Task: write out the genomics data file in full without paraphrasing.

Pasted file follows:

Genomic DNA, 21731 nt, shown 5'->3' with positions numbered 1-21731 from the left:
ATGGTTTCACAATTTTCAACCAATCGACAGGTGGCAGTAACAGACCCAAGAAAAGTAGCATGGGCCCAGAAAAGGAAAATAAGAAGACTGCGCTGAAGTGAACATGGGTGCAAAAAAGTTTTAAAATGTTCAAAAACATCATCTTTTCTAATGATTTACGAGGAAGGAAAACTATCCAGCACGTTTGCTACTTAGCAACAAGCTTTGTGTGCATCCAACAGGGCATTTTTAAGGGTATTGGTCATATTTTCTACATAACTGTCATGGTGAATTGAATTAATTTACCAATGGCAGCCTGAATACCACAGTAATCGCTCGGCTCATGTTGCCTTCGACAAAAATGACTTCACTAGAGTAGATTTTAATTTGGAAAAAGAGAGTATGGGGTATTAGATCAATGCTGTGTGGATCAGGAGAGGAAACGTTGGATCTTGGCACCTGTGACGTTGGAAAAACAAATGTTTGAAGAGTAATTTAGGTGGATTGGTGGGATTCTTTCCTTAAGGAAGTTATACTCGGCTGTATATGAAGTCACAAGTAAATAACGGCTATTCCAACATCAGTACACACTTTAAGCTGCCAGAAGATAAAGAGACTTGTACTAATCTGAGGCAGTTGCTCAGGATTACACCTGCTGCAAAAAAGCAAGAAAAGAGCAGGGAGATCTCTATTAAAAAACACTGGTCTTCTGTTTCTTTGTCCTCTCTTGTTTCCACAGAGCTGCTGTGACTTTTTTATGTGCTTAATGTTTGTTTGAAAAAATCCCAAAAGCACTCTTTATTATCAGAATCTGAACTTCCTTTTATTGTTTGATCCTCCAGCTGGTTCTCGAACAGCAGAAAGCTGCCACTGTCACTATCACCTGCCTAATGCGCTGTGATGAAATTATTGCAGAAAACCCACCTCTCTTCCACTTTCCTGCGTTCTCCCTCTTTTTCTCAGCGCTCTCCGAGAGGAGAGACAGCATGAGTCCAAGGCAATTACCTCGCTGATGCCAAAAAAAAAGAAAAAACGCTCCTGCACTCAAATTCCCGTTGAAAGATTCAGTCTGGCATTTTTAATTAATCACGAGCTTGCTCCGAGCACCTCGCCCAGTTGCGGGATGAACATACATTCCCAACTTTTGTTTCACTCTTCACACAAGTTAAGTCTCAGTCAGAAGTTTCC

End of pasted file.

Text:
Genomic DNA, 21731 nt, shown 5'->3' with positions numbered 1-21731 from the left:
ATGGTTTCACAATTTTCAACCAATCGACAGGTGGCAGTAACAGACCCAAGAAAAGTAGCATGGGCCCAGAAAAGGAAAATAAGAAGACTGCGCTGAAGTGAACATGGGTGCAAAAAAGTTTTAAAATGTTCAAAAACATCATCTTTTCTAATGATTTACGAGGAAGGAAAACTATCCAGCACGTTTGCTACTTAGCAACAAGCTTTGTGTGCATCCAACAGGGCATTTTTAAGGGTATTGGTCATATTTTCTACATAACTGTCATGGTGAATTGAATTAATTTACCAATGGCAGCCTGAATACCACAGTAATCGCTCGGCTCATGTTGCCTTCGACAAAAATGACTTCACTAGAGTAGATTTTAATTTGGAAAAAGAGAGTATGGGGTATTAGATCAATGCTGTGTGGATCAGGAGAGGAAACGTTGGATCTTGGCACCTGTGACGTTGGAAAAACAAATGTTTGAAGAGTAATTTAGGTGGATTGGTGGGATTCTTTCCTTAAGGAAGTTATACTCGGCTGTATATGAAGTCACAAGTAAATAACGGCTATTCCAACATCAGTACACACTTTAAGCTGCCAGAAGATAAAGAGACTTGTACTAATCTGAGGCAGTTGCTCAGGATTACACCTGCTGCAAAAAAGCAAGAAAAGAGCAGGGAGATCTCTATTAAAAAACACTGGTCTTCTGTTTCTTTGTCCTCTCTTGTTTCCACAGAGCTGCTGTGACTTTTTTATGTGCTTAATGTTTGTTTGAAAAAATCCCAAAAGCACTCTTTATTATCAGAATCTGAACTTCCTTTTATTGTTTGATCCTCCAGCTGGTTCTCGAACAGCAGAAAGCTGCCACTGTCACTATCACCTGCCTAATGCGCTGTGATGAAATTATTGCAGAAAACCCACCTCTCTTCCACTTTCCTGCGTTCTCCCTCTTTTTCTCAGCGCTCTCCGAGAGGAGAGACAGCATGAGTCCAAGGCAATTACCTCGCTGATGCCAAAAAAAAAGAAAAAACGCTCCTGCACTCAAATTCCCGTTGAAAGATTCAGTCTGGCATTTTTAATTAATCACGAGCTTGCTCCGAGCACCTCGCCCAGTTGCGGGATGAACATACATTCCCAACTTTTGTTTCACTCTTCACACAAGTTAAGTCTCAGTCAGAAGTTTCC